Motorola Patent ruling could lead to US iPhone ban

Yesterday, the United States International Trade Commission ruled in favor of Motorola regarding a patent infringement that could see the iPhone pulled from US shelves.

Motorola filed claims for four Motorola patents. Yesterday ITC judge Thomas Pender ruled that Apple were infringing one of those patents. Whilst that’s not a very good success rate on Motorola’s part, it’s still bad news for Apple. The patent involves Motorola 3G and noise cancellation technology, and the technology under scrutiny is used in both the iPhone and the iPad.

Should the ITC decide that the iPhone should face a state-side ban, the case will be tried in front of none other than Barack Obama, and a patent law court.

Both sides are coming across rather confidently about the outcome. In a statement, Apple spokesperson Kristin Huguet said:

“A court in Germany has already ruled that Apple did not infringe on this patent, so we believe we will have a very strong case on appeal”

Meanwhile Motorola, whilst not alluding directly to the case have said:

“We are pleased that the ALJ’s initial determination finds Apple to be in violation of Motorola Mobility’s intellectual property, and look forward to the full commission’s ruling in August. Our commitment to innovation is a primary reason why we are an industry-leader in intellectual property, and our focus continues to be on building on this strong foundation to enhance the user experience.”

Motorola is on something of a roll when it comes to lawsuits at the moment, however it’s important not to undermine the significance of this case. Getting the iPhone banned in the U.S. would be huge. Do you think that could happen? Leave a comment below, and be sure to follow me on Twitter for all the latest Apple news, reviews and rumors.

Via: The Inquirer


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  • MyLifeInFiction

    Motorola would be out of business within 6 to 7 months if this would happen. There would be the biggest boycott in history. 

  • AnonyMouser

    People who buy Motorola’s usually do not buy iPhones, why would people who don’t even buy Motorola’s products boycott something they aren’t a customer of anyway?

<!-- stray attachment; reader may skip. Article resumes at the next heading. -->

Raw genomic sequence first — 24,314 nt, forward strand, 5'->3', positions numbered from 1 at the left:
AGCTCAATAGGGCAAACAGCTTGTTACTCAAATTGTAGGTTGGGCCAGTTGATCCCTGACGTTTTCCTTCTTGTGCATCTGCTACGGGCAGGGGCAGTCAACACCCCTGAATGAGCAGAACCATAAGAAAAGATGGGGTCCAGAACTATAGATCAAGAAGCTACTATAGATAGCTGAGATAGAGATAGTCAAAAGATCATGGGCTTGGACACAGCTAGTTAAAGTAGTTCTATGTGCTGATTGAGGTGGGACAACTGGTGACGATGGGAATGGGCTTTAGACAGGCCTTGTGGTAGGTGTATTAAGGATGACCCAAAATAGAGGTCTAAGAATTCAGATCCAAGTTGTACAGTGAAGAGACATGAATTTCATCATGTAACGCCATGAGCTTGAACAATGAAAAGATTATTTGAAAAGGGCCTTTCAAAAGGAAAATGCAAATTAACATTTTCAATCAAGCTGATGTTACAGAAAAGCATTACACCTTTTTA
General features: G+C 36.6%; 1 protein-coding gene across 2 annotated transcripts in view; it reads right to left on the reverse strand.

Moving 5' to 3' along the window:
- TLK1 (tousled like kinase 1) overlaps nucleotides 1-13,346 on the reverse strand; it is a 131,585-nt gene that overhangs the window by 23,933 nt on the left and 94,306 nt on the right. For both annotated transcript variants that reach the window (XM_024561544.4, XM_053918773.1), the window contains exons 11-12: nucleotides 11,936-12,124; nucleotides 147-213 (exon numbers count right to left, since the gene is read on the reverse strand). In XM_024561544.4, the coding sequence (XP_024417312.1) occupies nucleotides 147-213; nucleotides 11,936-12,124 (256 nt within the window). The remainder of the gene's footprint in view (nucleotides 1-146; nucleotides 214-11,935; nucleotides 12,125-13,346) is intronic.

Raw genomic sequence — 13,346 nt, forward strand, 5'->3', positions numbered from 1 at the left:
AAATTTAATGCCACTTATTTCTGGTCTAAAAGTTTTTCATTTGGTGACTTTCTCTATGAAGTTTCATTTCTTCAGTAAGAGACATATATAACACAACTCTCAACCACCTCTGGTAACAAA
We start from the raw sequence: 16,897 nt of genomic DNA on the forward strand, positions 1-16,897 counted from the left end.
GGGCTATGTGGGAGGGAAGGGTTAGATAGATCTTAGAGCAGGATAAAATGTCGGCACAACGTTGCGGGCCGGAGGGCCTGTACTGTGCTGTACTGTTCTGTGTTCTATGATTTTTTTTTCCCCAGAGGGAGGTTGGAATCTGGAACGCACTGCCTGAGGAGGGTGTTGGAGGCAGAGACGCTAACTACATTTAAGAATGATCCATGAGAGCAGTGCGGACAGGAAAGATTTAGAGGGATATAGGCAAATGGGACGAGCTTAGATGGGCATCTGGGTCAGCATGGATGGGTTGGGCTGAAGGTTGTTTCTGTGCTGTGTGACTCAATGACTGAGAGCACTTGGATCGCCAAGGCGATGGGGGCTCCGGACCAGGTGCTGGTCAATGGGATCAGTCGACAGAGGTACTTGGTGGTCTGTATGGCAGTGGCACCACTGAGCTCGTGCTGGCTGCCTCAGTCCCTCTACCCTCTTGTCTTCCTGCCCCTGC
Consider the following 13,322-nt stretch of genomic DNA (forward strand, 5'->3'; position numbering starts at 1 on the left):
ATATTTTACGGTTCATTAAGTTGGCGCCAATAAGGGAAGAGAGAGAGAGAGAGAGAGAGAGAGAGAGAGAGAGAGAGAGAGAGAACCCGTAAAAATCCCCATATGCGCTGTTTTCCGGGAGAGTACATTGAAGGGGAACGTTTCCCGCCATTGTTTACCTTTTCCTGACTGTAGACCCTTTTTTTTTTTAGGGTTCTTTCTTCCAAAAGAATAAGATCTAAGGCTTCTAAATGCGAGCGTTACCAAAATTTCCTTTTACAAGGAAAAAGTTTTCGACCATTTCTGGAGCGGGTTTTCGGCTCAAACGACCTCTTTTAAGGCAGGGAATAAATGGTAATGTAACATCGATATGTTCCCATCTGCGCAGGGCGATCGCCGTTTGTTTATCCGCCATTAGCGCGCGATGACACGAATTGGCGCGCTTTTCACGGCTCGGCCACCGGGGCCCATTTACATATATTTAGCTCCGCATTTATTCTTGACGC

• pdahlke940

    NO, this is a stupid question. Someone would probably hunt down the judge and their family. Also, more than likely, the Judge has an iPhone.

  • Sneakker

    What i hate most about all these patent court case is tht just because someone does it better then you dosnt mean you have to try and sue them… Smh. Second they not goin to let it go through cause the ipone profits for every wireless company more then any other phone in this bad economy they can have tht just go away..

  • TheOneandOnlyAnonymouse

     @pdahlke940 With current market share, its more than likely the judge has an android lol

  • rday, the United States International Trade Commission ruled in favo

  • LucySaxon

    No one boycotted Apple over all the childish lawsuits they’ve been wrapped up in the last couple of years, so why would anyone who isn’t an fanboy (and therefore wouldn’t own anything not made by Apple anyway) give a toss?

  • john0001

    great article. its put together really well.
    <a href=””>free iPhone</a>

  • JoshuaTewell

     @Sneakker There’s a difference between someone doing something better than you, and somebody using something that is without a doubt yours in a better product.  Sure, the end result is something better for the consumer, but that doesn’t change the fact that Apple is using Motorola’s IP to make a profit without paying any royalties.

  • JoshuaTewell

     @pdahlke940 And?  If a judge can’t make an unbiased ruling solely because he or she likes the phone in his or her pocket, then that judge has no place in court.

  • The patent involves Motorola 3G and noise cancellation technology, and the technology under scrutiny is used in both the iPhone and the iPad.